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Cardiovascular syncope

Cardiogenic Syncope


Cardiovascular syncope is a brief loss of consciousness (from a few seconds to a few minutes), that is characterized by rapid onset and spontaneous recovery.

Transient loss of consciousness is a dramatic symptom, which has many possible mechanisms and hence different therapeutic, psychosocial, and prognostic implications. It is a common cause both for emergency room visits and for hospitalisation.

Tentative strategy for evaluation of the cardiovascular mechanism of syncope in a patient without palpitations or history of familial (genetic) disease predisposing to loss of consciousness, and episodes less frequent than weekly. A surface ECG is considered a mandatory part of the initial evaluation, as well as hospitalisation and ECG monitoring, if the patient arrives at the emergency department because of a recent episode. Echocardiography for evaluation of cardiac structure and function is a useful early investigation.

Surface ECG abnormal, but not immediately diagnostic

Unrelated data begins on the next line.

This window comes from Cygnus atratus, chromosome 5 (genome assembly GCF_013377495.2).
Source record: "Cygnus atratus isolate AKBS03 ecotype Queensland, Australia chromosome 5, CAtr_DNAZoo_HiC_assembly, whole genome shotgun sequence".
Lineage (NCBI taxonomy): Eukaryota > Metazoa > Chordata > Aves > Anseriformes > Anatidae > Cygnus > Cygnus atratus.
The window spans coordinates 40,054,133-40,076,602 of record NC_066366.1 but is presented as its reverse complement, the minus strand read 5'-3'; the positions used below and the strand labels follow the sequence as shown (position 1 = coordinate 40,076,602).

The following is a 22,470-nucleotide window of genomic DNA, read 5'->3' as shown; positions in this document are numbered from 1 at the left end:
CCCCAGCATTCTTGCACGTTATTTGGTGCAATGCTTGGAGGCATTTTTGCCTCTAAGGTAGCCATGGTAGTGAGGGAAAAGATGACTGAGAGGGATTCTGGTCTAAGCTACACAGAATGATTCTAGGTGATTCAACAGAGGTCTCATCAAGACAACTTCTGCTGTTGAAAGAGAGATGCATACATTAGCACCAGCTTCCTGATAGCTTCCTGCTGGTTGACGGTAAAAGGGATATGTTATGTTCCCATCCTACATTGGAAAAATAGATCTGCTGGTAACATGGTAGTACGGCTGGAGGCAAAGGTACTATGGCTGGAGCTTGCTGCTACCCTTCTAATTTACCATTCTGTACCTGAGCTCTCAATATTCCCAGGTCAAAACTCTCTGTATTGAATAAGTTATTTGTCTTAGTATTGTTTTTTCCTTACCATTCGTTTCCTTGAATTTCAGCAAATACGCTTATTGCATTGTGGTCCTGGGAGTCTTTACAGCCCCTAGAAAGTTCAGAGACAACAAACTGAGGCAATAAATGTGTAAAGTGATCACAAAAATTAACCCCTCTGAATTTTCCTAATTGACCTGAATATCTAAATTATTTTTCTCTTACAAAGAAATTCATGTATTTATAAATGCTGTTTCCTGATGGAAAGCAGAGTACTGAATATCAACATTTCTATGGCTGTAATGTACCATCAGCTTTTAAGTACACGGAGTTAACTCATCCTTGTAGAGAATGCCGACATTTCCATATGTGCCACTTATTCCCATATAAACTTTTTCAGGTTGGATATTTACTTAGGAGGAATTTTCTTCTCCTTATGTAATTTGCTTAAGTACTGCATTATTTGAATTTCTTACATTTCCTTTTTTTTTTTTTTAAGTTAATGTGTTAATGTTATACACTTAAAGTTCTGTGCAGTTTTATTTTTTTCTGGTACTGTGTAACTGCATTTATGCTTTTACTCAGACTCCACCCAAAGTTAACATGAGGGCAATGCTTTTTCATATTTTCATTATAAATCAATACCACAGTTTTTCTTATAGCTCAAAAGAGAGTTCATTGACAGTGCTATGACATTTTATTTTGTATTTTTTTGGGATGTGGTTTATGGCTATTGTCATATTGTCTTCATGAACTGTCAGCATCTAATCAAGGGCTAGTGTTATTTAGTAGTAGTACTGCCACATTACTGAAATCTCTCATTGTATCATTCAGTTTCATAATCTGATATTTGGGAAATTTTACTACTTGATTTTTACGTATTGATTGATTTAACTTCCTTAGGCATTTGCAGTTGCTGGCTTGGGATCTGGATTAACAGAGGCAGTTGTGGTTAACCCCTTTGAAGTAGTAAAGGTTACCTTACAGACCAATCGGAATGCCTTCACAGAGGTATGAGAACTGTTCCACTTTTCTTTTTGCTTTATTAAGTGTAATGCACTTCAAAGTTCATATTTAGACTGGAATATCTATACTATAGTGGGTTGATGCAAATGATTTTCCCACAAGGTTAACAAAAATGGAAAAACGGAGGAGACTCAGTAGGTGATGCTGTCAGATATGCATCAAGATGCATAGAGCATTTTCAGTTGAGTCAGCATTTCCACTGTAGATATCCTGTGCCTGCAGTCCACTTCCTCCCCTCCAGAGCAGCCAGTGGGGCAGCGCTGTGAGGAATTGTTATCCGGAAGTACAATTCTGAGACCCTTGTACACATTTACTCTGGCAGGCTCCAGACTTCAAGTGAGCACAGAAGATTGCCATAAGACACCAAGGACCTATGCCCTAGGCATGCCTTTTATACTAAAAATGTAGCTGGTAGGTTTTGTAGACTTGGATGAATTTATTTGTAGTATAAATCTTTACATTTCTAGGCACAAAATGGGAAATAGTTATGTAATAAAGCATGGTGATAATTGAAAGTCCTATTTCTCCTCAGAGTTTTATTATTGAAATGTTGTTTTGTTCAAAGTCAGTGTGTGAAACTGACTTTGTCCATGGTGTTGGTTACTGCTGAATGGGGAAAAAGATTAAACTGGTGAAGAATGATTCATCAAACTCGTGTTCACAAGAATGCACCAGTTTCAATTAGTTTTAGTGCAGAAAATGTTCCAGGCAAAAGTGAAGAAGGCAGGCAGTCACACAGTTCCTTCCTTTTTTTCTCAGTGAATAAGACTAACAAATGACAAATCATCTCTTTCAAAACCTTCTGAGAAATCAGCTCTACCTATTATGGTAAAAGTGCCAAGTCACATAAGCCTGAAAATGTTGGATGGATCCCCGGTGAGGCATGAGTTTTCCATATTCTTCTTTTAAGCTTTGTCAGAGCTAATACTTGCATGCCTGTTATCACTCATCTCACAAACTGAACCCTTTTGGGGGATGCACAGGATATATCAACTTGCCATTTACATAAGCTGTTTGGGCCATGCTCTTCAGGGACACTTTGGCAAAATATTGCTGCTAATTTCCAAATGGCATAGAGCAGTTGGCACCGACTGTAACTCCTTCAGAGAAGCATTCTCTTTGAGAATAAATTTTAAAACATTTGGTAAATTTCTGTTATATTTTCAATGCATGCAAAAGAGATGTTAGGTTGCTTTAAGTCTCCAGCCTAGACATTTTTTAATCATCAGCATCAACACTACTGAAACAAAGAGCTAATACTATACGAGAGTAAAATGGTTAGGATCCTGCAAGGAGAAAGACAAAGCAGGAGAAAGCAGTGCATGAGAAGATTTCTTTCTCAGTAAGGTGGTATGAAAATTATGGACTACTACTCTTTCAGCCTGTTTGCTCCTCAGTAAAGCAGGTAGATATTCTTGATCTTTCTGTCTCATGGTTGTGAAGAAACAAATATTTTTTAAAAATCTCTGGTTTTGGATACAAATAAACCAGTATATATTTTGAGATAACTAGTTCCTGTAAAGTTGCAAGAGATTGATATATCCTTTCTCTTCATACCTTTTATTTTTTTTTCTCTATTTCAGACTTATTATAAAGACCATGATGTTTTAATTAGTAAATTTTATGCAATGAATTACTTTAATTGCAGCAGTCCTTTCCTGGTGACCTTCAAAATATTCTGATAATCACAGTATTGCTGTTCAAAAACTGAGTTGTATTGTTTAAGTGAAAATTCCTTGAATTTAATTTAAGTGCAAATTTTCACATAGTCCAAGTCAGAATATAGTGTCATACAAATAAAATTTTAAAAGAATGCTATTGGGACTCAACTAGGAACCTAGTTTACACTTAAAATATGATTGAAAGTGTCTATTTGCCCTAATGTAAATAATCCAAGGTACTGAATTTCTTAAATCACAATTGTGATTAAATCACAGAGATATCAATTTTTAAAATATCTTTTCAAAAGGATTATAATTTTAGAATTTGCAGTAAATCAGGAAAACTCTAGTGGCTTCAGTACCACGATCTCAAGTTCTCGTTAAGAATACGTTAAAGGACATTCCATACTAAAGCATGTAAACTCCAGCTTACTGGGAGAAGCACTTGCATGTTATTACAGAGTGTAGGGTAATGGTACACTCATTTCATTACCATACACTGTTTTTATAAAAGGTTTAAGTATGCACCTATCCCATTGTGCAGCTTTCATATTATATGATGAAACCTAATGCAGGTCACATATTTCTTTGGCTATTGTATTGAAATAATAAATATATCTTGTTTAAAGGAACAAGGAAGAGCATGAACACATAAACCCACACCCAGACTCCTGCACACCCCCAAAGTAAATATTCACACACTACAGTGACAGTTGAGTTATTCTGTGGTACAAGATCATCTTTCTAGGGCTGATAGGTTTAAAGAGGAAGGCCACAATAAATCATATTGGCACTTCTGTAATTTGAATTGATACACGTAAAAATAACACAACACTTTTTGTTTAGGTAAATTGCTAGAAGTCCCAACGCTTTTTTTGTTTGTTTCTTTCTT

A Cardiovascular disorders:
    Q waves suggesting myocardial infarction, or other signs of ischaemic heart disease
    Negative T waves in V1–3 with/without epsilon waves, suggestive of arrhythmogenic right ventricular dysplasia (cardiomyopathy)
    High amplitudes with/without ST segment depression and negative T waves in left sided precordial leads, suggestive of left ventricular hypertrophy
B Primary electrophysiologic abnormalities:
    Prolonged QT interval
    Right bundle branch block pattern with ST elevation in V1–3, suggestive of the Brugada syndrome
    Bifascicular block* or undetermined intraventricular conduction abnormalities (QRS ≥ 0.12 s)
    Mobitz type I second degree atrioventricular block
    Sinus bradycardia (< 50 beats/min) or sinus pauses
Invasive electrophysiological testing or therapeutic actions without further delay
Surface ECG normal
A In a young person with normal physical examination, first episode:
    Head-up tilt testing
    If there are recurrent episodes, also:
    Evaluation of the presence of SHD with echocardiography and stress testing
    Holter monitoring 48 hours
    Implantable loop recorder
B In a middle aged person:
    Evaluation of the presence of SHD:
    SHD yes: Invasive electrophysiologic study
        Head-up tilt testing
        Implantable loop recorder
    SHD no: Head-up tilt testing
        Implantable loop recorder
        (Invasive electrophysiologic study)
C. In an older person:
    Carotid sinus massage
    Evaluation of the presence of SHD
    Head-up tilt testing
    Invasive electrophysiologic study
    Implantable loop recorder
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